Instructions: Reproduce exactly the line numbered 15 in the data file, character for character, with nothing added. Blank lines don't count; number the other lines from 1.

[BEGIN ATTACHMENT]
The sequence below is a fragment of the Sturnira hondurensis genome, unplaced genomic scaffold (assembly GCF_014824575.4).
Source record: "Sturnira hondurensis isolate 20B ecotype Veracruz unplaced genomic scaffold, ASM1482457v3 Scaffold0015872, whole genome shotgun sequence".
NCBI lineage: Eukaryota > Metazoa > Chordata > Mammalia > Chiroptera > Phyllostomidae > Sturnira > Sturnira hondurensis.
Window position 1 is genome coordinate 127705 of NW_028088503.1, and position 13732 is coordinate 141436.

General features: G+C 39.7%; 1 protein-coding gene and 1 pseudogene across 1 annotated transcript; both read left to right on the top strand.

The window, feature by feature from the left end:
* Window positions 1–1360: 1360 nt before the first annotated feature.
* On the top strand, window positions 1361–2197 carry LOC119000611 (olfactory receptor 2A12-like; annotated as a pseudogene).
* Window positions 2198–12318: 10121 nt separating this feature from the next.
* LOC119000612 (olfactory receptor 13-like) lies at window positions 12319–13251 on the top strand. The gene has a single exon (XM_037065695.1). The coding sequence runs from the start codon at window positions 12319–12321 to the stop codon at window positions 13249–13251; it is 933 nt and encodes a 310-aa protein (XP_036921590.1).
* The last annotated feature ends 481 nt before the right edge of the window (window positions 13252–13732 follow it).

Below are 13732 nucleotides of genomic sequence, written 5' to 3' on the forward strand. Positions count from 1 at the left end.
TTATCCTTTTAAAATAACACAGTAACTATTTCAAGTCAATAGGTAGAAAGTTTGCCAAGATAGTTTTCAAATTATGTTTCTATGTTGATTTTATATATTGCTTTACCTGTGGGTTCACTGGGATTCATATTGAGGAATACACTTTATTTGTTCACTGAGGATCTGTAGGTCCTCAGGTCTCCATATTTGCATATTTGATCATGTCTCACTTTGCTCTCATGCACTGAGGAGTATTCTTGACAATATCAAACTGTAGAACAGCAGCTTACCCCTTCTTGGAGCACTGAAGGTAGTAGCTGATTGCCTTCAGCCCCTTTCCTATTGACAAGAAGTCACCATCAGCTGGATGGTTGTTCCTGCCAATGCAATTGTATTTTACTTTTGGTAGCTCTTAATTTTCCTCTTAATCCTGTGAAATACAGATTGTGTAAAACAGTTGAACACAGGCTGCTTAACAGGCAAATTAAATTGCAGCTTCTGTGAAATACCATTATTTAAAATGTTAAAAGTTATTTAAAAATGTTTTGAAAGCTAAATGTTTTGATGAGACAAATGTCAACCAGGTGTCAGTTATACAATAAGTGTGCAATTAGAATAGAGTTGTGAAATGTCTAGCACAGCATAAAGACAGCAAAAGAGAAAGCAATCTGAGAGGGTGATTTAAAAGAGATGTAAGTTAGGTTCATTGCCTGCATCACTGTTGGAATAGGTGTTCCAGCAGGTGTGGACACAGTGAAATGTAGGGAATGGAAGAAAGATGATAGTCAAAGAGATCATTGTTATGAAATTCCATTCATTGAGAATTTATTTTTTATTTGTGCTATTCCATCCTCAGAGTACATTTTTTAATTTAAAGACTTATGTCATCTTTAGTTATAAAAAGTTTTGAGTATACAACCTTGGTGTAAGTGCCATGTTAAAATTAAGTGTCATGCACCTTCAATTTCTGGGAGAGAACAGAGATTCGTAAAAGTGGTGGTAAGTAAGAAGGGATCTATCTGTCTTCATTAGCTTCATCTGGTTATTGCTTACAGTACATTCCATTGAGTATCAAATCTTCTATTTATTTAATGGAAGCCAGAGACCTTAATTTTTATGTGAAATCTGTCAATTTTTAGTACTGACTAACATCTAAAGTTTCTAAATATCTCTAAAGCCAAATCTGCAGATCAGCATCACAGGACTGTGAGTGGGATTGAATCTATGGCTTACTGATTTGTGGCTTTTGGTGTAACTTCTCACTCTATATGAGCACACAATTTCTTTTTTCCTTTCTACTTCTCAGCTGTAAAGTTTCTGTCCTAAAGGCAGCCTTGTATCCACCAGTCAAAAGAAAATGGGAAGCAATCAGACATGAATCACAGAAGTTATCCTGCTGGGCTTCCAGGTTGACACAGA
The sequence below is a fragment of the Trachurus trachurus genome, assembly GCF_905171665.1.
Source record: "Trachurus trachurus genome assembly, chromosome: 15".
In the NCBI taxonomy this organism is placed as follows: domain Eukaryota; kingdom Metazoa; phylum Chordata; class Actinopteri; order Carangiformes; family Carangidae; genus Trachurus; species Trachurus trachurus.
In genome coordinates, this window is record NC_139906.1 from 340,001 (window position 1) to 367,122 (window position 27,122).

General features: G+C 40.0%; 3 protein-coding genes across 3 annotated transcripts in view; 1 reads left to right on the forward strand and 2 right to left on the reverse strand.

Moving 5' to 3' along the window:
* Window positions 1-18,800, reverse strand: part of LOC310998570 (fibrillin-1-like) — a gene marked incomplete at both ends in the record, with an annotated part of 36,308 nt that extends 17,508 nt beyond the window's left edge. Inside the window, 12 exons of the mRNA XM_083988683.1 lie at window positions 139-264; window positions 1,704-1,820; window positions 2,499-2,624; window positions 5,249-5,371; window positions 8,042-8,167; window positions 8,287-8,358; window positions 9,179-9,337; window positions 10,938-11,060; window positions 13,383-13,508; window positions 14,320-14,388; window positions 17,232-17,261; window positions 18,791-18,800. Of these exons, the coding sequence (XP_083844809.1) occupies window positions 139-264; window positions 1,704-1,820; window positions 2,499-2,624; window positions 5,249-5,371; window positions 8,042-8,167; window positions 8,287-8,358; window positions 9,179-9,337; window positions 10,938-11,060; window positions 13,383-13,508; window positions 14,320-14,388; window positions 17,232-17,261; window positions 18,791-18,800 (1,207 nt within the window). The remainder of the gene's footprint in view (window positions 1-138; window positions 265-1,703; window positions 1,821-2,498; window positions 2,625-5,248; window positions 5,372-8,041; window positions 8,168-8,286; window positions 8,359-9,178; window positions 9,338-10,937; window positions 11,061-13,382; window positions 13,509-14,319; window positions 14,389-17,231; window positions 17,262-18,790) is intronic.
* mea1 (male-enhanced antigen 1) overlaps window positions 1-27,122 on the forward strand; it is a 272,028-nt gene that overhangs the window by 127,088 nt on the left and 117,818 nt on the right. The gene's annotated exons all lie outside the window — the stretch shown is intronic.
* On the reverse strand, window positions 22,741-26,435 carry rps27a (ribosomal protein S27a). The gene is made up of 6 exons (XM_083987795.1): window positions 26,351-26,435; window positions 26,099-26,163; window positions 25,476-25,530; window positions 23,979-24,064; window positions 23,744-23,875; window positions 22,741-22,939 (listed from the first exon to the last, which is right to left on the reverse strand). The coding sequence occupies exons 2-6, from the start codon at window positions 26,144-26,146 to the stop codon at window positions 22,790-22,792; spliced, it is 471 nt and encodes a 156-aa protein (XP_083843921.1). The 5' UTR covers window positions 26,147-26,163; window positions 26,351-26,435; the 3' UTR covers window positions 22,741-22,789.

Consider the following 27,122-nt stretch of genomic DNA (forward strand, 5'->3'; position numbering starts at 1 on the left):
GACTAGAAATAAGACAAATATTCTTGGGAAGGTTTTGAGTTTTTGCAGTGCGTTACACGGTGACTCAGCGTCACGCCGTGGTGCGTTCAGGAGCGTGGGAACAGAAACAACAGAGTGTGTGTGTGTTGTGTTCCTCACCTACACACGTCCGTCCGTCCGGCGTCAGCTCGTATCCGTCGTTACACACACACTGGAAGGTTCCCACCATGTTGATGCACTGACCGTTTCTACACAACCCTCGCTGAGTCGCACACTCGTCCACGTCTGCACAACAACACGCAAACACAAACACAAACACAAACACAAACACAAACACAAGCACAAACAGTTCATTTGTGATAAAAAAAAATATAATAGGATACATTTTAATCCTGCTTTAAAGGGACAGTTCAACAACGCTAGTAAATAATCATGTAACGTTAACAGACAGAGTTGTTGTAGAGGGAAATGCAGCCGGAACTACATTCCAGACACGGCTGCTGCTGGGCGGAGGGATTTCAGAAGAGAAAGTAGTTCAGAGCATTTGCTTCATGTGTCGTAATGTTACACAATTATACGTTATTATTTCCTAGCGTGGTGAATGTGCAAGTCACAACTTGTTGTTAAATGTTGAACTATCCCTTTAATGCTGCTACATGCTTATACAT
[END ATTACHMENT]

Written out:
Source record: "Trachurus trachurus genome assembly, chromosome: 15".